A Catalan Porro – How To Drink Wine in Costa Brava

It’s no secret that Amber and I enjoy our wine, beer, cocktails, and well, basically any hot or cold beverage. A proper pint of Guinness on a wet day in Ireland, the sweet chicory deliciousness of a Vietnamese cafe sua da (black coffee with condensed milk and ice), or an aromatic gin tonic. These past five years exploring the world for food and drink have lead to some tasty drinkable discoveries. Then, we discovered the porro.

What is a Catalan PorroNow that Girona, Spain, is home, we finally have the opportunity to dive deeper into our favorite beverage of them all: wine. And, we are drinking a lot more wine at home.

A stone’s throw to the north of Girona, the Emporda wine region has a long history dating back to the 5th Century BC and the Phoenicians. Influenced by the Greeks and the Romans, today the region produces some of the best wines you’ve never heard of. Of course, it’s possible to drink Emporda wine and simply pour it into a glass. Or, it’s possible to be a bit more adventurous and use my new favorite drinking vessel: the porro.

Check out more tips in our Ultimate Spain Food Guide – How To Travel in Spain

What is a Porro

What is a Catalan PorroPicture a glass bottle, bulbous on the bottom, and narrowing at the top, with a small spout sticking out from one side, which contains an entire 750ml bottle of red wine. Instead of pouring the wine into a glass, the wine is drunk directly from the porro itself. But, it’s not like just drinking straight from a wine bottle. There is an art to it. It’s necessary to pour the wine from the porro directly into the mouth. The goal is to lift the bottle higher and higher and farther and farther from the mouth, without making a mess. It’s something that is taught to Catalans at a very young age. I’m playing catch up, by learning this new trick in my 40’s.

The porró (in Catalan, with the accent on the “o”) or porron (in Spanish) is a traditional glass vessel found in parts of Spain including Catalunya. Some say it’s a cross between a bottle and a watering can. Frankly, I’m not sure what it looks similar to. Almost exclusively used to drink wine, including cava, the porro replaced traditional “bota bags.” Think Argentine gauchos drinking wine from a leather bag. Initially, the porro, or bota bags, were used to share wine in a group while maintaining good hygiene. Whatever their initial purpose, there’s nothing quite like the feel of successfully drinking from one.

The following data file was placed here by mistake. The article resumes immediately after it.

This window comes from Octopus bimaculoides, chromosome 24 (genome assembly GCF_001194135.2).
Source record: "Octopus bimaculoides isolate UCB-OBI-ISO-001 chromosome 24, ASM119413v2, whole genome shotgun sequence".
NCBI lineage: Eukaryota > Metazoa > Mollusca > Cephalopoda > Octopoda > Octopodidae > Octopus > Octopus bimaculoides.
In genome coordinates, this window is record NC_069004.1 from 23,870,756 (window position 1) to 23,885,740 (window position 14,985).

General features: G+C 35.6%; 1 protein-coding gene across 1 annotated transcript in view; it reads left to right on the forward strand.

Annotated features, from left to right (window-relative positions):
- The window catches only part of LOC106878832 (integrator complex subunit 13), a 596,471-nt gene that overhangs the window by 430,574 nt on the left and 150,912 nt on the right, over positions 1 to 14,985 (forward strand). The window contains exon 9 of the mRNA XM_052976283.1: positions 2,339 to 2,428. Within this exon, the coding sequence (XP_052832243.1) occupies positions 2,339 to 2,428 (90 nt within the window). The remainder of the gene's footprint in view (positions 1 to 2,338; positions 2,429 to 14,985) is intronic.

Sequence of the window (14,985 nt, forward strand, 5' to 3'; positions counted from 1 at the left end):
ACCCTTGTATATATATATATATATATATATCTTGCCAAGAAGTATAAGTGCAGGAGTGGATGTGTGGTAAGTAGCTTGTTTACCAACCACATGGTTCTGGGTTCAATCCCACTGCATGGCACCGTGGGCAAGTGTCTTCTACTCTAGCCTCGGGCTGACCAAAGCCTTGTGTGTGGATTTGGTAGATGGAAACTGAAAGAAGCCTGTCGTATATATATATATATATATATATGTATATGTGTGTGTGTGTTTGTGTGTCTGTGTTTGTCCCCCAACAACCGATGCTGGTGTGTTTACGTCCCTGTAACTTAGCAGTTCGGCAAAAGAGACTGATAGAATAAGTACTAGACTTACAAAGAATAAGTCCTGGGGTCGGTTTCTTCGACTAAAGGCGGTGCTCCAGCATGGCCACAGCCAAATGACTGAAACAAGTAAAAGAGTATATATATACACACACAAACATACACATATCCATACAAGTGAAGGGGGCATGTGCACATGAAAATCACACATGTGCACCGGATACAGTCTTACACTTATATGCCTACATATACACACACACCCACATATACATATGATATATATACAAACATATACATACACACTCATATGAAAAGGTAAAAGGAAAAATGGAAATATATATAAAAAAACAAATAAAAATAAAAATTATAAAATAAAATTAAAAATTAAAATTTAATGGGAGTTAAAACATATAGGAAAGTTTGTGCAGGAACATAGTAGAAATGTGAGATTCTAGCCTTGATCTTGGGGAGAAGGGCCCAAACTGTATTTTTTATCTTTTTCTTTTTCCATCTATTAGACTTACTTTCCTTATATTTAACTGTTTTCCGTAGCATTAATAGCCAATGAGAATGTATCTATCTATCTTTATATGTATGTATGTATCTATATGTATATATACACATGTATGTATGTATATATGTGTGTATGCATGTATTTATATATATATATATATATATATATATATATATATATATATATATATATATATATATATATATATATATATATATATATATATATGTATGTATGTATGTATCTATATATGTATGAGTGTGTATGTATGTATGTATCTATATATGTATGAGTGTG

What It’s Like Drinking From a Porró

Of course, I’m nervous as I start. I hold the porro inches from my face, with my head tilted back, and my mouth wide open. As I begin to lift the bottle higher over my head, while still angling it forward, I’m starring at the world’s tiniest opening. Every time I’ve done this, it’s always during the drinking process that I try to remember whether I am wearing white, or a light color. And, wondering what will happen when I spill.

As the wine inches closer to the tiny opening, doubt and confusion always kick in. Should I speed up or slow down? Before I can make a decision, the wine reaches the opening and a tiny stream of grape goodness begins to fall towards my mouth. As the stream continues to cascade ever closer, two things have hopefully happened. I’ve pushed my torso out of the way and I’ve opened my mouth as wide as possible. Assuming I’ve successfully completed both of these tasks, that steady stream of wine makes it into my mouth, and I feel like I’ve completed a successful porro experience.